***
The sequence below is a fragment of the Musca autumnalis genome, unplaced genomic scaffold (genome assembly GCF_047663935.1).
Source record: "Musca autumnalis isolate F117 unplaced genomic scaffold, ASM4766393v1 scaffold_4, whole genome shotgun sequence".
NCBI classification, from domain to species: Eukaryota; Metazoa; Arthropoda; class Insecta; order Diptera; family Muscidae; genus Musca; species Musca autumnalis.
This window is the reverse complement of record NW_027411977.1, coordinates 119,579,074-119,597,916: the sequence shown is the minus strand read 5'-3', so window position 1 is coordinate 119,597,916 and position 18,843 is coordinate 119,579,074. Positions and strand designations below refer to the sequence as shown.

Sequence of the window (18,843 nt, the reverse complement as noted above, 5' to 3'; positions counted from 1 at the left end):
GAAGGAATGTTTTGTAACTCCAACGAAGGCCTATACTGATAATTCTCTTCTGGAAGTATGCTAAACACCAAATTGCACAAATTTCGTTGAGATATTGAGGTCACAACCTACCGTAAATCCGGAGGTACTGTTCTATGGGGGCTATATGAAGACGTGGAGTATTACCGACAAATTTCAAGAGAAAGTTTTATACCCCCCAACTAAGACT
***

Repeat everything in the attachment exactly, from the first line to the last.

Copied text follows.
The sequence below is a fragment of the Musca autumnalis genome, unplaced genomic scaffold (genome assembly GCF_047663935.1).
Source record: "Musca autumnalis isolate F117 unplaced genomic scaffold, ASM4766393v1 scaffold_4, whole genome shotgun sequence".
NCBI classification, from domain to species: Eukaryota; Metazoa; Arthropoda; class Insecta; order Diptera; family Muscidae; genus Musca; species Musca autumnalis.
This window is the reverse complement of record NW_027411977.1, coordinates 119,579,074-119,597,916: the sequence shown is the minus strand read 5'-3', so window position 1 is coordinate 119,597,916 and position 18,843 is coordinate 119,579,074. Positions and strand designations below refer to the sequence as shown.

Sequence of the window (18,843 nt, the reverse complement as noted above, 5' to 3'; positions counted from 1 at the left end):
GAAGGAATGTTTTGTAACTCCAACGAAGGCCTATACTGATAATTCTCTTCTGGAAGTATGCTAAACACCAAATTGCACAAATTTCGTTGAGATATTGAGGTCACAACCTACCGTAAATCCGGAGGTACTGTTCTATGGGGGCTATATGAAGACGTGGAGTATTACCGACAAATTTCAAGAGAAAGTTTTATACCCCCCAACTAAGACT